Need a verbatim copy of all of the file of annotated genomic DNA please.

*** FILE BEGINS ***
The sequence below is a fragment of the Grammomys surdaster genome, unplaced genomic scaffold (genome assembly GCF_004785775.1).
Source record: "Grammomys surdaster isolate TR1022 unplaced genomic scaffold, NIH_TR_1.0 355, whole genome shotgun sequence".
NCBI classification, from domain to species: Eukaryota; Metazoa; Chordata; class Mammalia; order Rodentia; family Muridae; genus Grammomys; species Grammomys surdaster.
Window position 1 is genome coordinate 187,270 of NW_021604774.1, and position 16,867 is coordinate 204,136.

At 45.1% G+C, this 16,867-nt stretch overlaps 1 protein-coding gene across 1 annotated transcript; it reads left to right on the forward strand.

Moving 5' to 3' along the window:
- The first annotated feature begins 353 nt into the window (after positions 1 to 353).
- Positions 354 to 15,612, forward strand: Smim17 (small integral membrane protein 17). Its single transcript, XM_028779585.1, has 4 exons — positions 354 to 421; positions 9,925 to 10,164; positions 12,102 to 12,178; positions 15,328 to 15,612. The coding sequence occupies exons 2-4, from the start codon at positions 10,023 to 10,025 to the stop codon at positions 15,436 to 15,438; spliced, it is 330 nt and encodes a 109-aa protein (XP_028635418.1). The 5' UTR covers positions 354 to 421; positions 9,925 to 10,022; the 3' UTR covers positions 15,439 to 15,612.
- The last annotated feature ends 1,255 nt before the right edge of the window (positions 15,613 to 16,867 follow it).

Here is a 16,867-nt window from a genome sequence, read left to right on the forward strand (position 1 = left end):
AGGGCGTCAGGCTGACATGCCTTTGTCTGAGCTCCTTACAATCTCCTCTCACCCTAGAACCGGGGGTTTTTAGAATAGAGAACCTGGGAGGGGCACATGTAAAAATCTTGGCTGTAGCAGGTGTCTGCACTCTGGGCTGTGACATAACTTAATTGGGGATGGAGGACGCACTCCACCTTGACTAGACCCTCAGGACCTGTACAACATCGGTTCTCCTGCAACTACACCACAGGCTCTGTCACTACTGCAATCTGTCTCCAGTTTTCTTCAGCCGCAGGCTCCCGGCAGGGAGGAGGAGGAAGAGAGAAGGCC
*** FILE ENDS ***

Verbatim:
The sequence below is a fragment of the Grammomys surdaster genome, unplaced genomic scaffold (genome assembly GCF_004785775.1).
Source record: "Grammomys surdaster isolate TR1022 unplaced genomic scaffold, NIH_TR_1.0 355, whole genome shotgun sequence".
NCBI classification, from domain to species: Eukaryota; Metazoa; Chordata; class Mammalia; order Rodentia; family Muridae; genus Grammomys; species Grammomys surdaster.
Window position 1 is genome coordinate 187,270 of NW_021604774.1, and position 16,867 is coordinate 204,136.

At 45.1% G+C, this 16,867-nt stretch overlaps 1 protein-coding gene across 1 annotated transcript; it reads left to right on the forward strand.

Moving 5' to 3' along the window:
- The first annotated feature begins 353 nt into the window (after positions 1 to 353).
- Positions 354 to 15,612, forward strand: Smim17 (small integral membrane protein 17). Its single transcript, XM_028779585.1, has 4 exons — positions 354 to 421; positions 9,925 to 10,164; positions 12,102 to 12,178; positions 15,328 to 15,612. The coding sequence occupies exons 2-4, from the start codon at positions 10,023 to 10,025 to the stop codon at positions 15,436 to 15,438; spliced, it is 330 nt and encodes a 109-aa protein (XP_028635418.1). The 5' UTR covers positions 354 to 421; positions 9,925 to 10,022; the 3' UTR covers positions 15,439 to 15,612.
- The last annotated feature ends 1,255 nt before the right edge of the window (positions 15,613 to 16,867 follow it).

Here is a 16,867-nt window from a genome sequence, read left to right on the forward strand (position 1 = left end):
AGGGCGTCAGGCTGACATGCCTTTGTCTGAGCTCCTTACAATCTCCTCTCACCCTAGAACCGGGGGTTTTTAGAATAGAGAACCTGGGAGGGGCACATGTAAAAATCTTGGCTGTAGCAGGTGTCTGCACTCTGGGCTGTGACATAACTTAATTGGGGATGGAGGACGCACTCCACCTTGACTAGACCCTCAGGACCTGTACAACATCGGTTCTCCTGCAACTACACCACAGGCTCTGTCACTACTGCAATCTGTCTCCAGTTTTCTTCAGCCGCAGGCTCCCGGCAGGGAGGAGGAGGAAGAGAGAAGGCC